The fabled King Cormac mac Airt and noted patron of the Fianna was raised by a she wolf in the Caves of Kesh. It was said that he could understand their speech. Four wolves accompanied him into battle and remained loyally with him throughout his life. Cú Chulainn and Caoilte, of the Fianna were said to love to hear wolves howl which they described as musical. Cormac’s Glossary describes the howling of wolves as uplifting. Fionn of the Fianna who was reared in hiding by two druid women, was said to have been nourished by the milk of a wolf. Saint Ailbe, so named because he was found under a rock, was reared also by a lupine wolf. In The Cattle Raid of Cooley, Cú Chulainn threatened by King Búan the Constant’s daughter after he rebuffs her advances. She turns into she-wolf & stampedes his cattle towards him!

The wolf though extinct lives on in Irish place names. There are several words in the Irish
language to describe the wolf. The old Irish name for wolf is “Faelcú” which translates as
“Wild hound.” It appears in “Feltrim” (Faeldruim) Hill near Swords in Co. Dublin. Large ring forts like Grianan Aileach in Co Donegal were built to protect livestock from packs of wolves. “Bréach” is another Gaelic word associated with the wolf and we find
“Bréachmhaigh (Breachy)” meaning “Wolf Plain” in Co. Donegal also. “Knockaunvicteera” meaning “Little Hill of the Wolf” is found in Co. Clare and “Isknamacteera” which translates as “Water of the Wolves” is a small lake in Co. Kerry.

Ogham is considered Ireland’s most ancient form of writing. It consists of a series of incised linear lines arranged in clusters, each representing a different letter, meaning or association. It is found arranged predominately on standing stones with the most amount found in the south and southwest of Ireland. They generally act as commemorative stones to noted individuals, Chieftains etc and may have acted as grave markers. Most were erected in the 5th and 6th centuries AD when Christianity was really taking hold in Ireland. This is often reflected in these Ogham Stones as many contain references to pagan deities and totem animals or trees.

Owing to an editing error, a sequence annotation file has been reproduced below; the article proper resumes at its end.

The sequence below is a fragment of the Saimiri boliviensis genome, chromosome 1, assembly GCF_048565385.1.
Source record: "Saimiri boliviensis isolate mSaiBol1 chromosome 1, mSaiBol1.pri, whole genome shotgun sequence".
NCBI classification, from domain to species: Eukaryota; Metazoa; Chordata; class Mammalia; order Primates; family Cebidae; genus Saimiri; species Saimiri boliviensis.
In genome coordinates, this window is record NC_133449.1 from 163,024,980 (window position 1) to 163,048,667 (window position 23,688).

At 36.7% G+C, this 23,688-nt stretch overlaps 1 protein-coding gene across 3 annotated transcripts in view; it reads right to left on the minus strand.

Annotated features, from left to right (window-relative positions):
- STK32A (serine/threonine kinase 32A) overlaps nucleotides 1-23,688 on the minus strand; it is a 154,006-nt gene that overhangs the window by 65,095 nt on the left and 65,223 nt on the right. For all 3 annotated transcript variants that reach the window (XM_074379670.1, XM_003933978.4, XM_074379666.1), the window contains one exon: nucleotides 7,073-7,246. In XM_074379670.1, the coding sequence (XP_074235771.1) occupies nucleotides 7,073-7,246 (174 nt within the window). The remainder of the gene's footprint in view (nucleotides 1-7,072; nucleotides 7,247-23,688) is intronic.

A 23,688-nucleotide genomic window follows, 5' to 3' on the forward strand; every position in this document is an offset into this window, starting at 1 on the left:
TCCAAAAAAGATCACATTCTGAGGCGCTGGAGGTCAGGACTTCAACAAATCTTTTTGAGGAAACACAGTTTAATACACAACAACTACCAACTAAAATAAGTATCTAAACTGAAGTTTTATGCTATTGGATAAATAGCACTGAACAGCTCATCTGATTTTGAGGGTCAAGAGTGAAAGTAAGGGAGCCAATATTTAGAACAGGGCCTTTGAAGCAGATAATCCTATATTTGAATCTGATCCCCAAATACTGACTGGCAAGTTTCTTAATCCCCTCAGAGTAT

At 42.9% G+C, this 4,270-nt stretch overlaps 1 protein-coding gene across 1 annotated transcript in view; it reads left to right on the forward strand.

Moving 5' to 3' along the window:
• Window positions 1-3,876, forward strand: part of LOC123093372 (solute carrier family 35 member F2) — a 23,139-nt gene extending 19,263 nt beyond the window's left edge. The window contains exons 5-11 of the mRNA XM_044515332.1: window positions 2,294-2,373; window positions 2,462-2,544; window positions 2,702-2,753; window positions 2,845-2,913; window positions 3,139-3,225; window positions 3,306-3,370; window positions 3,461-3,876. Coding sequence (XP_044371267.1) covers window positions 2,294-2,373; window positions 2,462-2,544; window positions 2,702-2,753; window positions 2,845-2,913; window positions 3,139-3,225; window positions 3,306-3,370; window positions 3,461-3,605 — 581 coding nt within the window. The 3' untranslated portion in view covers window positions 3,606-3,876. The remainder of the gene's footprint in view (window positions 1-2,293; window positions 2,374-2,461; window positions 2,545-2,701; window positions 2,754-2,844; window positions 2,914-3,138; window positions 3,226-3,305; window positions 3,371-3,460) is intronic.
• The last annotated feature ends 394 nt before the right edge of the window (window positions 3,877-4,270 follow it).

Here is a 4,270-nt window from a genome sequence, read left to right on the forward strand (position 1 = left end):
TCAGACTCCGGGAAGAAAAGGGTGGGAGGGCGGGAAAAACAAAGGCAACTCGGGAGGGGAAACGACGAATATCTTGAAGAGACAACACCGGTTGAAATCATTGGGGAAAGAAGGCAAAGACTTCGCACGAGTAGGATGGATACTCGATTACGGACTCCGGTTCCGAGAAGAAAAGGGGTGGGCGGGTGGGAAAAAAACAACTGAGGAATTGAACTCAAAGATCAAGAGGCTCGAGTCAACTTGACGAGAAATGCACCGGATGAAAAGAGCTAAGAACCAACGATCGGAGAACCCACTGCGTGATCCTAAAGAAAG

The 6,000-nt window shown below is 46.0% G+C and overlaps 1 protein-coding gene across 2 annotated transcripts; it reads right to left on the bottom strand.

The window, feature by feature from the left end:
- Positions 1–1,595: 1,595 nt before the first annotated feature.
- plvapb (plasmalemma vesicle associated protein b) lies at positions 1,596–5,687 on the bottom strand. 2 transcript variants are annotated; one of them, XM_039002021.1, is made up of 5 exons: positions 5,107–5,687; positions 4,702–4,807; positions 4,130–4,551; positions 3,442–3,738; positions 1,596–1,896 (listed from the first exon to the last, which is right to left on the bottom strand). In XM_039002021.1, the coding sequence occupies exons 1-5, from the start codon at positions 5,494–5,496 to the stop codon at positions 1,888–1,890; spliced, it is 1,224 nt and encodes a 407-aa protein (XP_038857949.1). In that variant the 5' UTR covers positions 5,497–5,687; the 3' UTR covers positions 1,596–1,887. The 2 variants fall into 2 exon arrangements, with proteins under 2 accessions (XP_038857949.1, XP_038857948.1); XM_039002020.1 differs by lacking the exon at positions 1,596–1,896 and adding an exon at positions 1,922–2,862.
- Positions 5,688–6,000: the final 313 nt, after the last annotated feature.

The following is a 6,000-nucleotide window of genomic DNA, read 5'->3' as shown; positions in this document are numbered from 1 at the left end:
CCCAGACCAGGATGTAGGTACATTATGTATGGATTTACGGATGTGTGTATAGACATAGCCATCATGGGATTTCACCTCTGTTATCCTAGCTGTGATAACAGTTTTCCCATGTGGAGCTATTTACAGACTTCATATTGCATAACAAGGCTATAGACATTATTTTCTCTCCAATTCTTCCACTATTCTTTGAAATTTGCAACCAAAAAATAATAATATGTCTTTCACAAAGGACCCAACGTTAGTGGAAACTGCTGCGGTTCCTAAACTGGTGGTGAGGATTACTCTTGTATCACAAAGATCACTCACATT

One such stone is recorded in Co. Waterford where the inscription reads “Cun[a]netas” which translates as “Champion of Wolves.”

Hound/Wolf CUNA ᚉᚒᚅᚐ
Prince of Wolves CUNAMAGLI

Champion of Wolves CUNANETAS

Lucie Bilodeau

A popular Irish surname “Faolán” (Phelan) is understood to mean “Wolf echoes”. Some
Christian names also are derivatives of wolf. Conán, means “great/high wolf/hound” while
Conchobar (Connor) means “wolf lover” and Conn and Conri mean “wolf” and “wolf king”
respectively. Irish people feel an unexplainable affinity to the wolf, it is something ancient in our psyche, that nod we forever give to the primal and the recognition that once they were our friends. Our most sacred elders were nourished by them and there are those that believe we descend from them also. Wolves feature in the Brehon Laws and there is an acknowledgement that they did pose a threat to livestock, if not to humans. The laws also contain an interesting reference to the compensation you were obliged to pay for damage done by your tame wolf. The fact that the laws bother mentioning this suggests that wolves were quite common pets at the time.

“Child do not go
Into the dark places of the soul,
For there the grey wolves whine,
The lean grey wolves.
I have been down
Among the unholy ones who tear
Beauty’s white robe and clothe her
In rags of prayer.
Child there is light somewhere
Under a star.”

Patrick Kavanagh, To A Child

2 responses to “Wolves in Irish Myth”

  1. mawiedraoi,
    I love the stories, Myths and tales you share with us. As an Irish lass myself I allows have been a lover of Myths and was brought up in believing in all the tales and superstitions that go along with them. I have a FB group and I often share your stories on there and share your link to your online journal as your writings are fabulous.
    Thanks again and a happy new year to you and looking forward to more stories. 🧙‍♀️🧙‍♂️🧚‍♂️